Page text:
The oxygen uptake of hemoglobin increases as the oxygen availability increases. However, one can visualize that only a scant amount of “extra oxygen” is absorbed once the oxygen partial pressure is above 80 mm Hg. (The partial pressure of oxygen in the atmosphere is 160 mm Hg


fig 4
Figure 4. The oxygen uptake of hemoglobin increases as the oxygen availability increases.

and the partial pressure of oxygen in the alveoli is about 100 mm Hg). Increasing our inspired oxygen above the 21% present in the atmosphere adds little to the oxygen carried by blood. For example, the football player that breathes in pure oxygen after an exhausting run actually receives little benefit from his oxygen tank. His hemoglobin is already well saturated with oxygen at much lower concentrations of inspired oxygen. Our lungs are tuned specifically to operate best at the level of oxygen present in the atmosphere (21%).

Circulation of Blood Through the Lung

The oxygen-poor blood (blue color) from the body enters the lung via the right heart and pulmonary artery. The oxygen-rich blood (red color) returns to the left heart and is distributed to the body via the aorta (Fig. 5). Thus, the heart pumps blood both into and out of the lungs. The distribution of the blood vessels in the lungs exactly matches the distribution of the airway bronchioles, extending even down to the individual alveoli. Thus, every microscopic alveolus has its own tiny segments of blood vessels to oxygenate.


fig 5
Figure 5

Self-Cleaning Function of the Lung

The air that we breath has contaminants like dust, sand, pollen, dander, bacteria, etc. These contaminants can quickly accumulate in the lung like dust on a piece of furniture. The lung has a self-cleaning mechanism called ciliated cells. The cells which line the airways have a microscopic brush-like border which sweeps contaminants out of the lung. Some of the cells secrete a mucous which protects the airway. Other cells also secrete antibiotic proteins and nitrous oxide (NO) which kill bacteria directly. This combination keeps the lung a sterile environment free of debris and infection (Fig. 6 4 ).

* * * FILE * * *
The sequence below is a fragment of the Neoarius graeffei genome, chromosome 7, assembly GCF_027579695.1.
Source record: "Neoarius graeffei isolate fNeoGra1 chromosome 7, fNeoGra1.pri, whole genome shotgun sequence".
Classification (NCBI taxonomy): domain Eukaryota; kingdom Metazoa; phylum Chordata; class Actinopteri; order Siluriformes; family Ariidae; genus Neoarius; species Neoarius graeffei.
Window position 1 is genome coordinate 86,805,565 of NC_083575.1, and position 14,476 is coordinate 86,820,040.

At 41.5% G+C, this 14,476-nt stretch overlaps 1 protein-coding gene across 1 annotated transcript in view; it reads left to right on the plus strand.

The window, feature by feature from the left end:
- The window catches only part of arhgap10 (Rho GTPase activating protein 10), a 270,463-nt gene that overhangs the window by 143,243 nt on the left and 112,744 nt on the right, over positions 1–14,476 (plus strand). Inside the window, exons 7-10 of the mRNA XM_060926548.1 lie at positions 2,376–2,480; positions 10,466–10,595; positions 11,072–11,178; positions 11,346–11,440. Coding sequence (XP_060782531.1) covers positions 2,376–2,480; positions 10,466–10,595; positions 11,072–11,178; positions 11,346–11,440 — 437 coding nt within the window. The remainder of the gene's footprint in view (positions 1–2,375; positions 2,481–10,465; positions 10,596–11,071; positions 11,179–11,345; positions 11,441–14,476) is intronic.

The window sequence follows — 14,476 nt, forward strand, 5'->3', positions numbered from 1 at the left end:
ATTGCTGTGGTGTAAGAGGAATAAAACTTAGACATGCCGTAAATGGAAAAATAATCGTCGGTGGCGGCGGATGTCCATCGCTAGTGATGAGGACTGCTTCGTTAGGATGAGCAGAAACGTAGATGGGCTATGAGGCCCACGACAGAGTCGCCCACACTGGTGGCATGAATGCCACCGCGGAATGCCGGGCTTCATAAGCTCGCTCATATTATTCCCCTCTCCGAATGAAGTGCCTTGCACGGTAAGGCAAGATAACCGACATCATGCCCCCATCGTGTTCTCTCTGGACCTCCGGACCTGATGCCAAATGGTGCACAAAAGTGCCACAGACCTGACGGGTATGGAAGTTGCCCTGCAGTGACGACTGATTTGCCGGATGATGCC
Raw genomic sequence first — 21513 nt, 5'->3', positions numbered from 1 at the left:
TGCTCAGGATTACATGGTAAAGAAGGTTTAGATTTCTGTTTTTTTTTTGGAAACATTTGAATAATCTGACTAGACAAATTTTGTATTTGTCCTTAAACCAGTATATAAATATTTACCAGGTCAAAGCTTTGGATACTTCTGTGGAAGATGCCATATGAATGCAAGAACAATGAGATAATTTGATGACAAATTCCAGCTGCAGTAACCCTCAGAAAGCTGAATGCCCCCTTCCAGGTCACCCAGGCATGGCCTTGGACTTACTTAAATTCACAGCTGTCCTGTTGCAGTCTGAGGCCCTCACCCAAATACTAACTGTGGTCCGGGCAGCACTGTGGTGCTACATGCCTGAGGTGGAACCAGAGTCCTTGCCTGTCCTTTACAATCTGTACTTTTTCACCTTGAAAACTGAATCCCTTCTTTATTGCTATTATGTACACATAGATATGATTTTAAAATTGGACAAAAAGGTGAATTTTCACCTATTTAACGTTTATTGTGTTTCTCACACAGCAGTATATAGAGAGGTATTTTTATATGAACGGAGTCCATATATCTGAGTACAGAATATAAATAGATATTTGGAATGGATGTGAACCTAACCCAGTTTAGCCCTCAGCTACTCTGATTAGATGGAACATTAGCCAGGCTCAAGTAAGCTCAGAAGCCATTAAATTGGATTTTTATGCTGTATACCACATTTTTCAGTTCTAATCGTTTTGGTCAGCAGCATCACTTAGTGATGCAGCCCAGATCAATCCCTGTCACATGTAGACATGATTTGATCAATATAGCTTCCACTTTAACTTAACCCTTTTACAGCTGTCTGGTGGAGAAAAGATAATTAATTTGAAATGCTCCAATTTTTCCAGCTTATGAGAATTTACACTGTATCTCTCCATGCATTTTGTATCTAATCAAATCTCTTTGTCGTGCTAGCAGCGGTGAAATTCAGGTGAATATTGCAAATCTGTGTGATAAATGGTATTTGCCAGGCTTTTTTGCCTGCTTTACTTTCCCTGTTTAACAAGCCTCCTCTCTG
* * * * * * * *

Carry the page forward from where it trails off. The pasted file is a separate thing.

fig 6
Figure 6. Self-cleaning brush border of the lung epithelium

The Lung as a Filtering Mechanism

The lungs also serve as a major filtering mechanism to remove any particulate material from the blood before it enters the arterial circulation. This is extremely important as even small particles that reach the brain can cause a stroke or blindness, and debris traveling to the coronary arteries can cause a heart attack. In humans, there is also a danger of clots forming in the veins of the lower extremities. If the clots break free and enter the venous system, they are trapped in the lung (pulmonary emboli) rather than entering the arterial system. The lung protects us from arterial emboli which can be fatal (Fig. 7 5 ).


fig 7
Figure 7


The lung accomplishes many functions reliably for our entire life. Outside factors such as smoking, asbestos, coal dust, smog, and other such harmful agents impede the normal functioning of the lung and are best avoided. The lung is a well-designed system that not only functions dependably, but also is capable of repairing itself. From our first breath as an infant, to our final breath here on earth, we can thank our Creator God for our finely tuned lungs.

Breathing is mentioned in the book of Job more than any other book of the Bible.

Job 7:7 Remember, O God, that my life is but a breath. 6

Job 12:10 In His hand is the life of every creature and the breath of all mankind.

Job 33:4 The Spirit of God has made me: the breath of the Almighty gives me life.

God Himself comments on the gift of breathing.

Genesis 2:7 Then the Lord God formed a man from the dust of the ground and breathed into his nostrils the breath of life.

The word of God reveals that He is the author of our breathing and our life. We can be thankful to Him for His careful design that accomplishes His will. The very breath in our lungs allows us to sing His praises!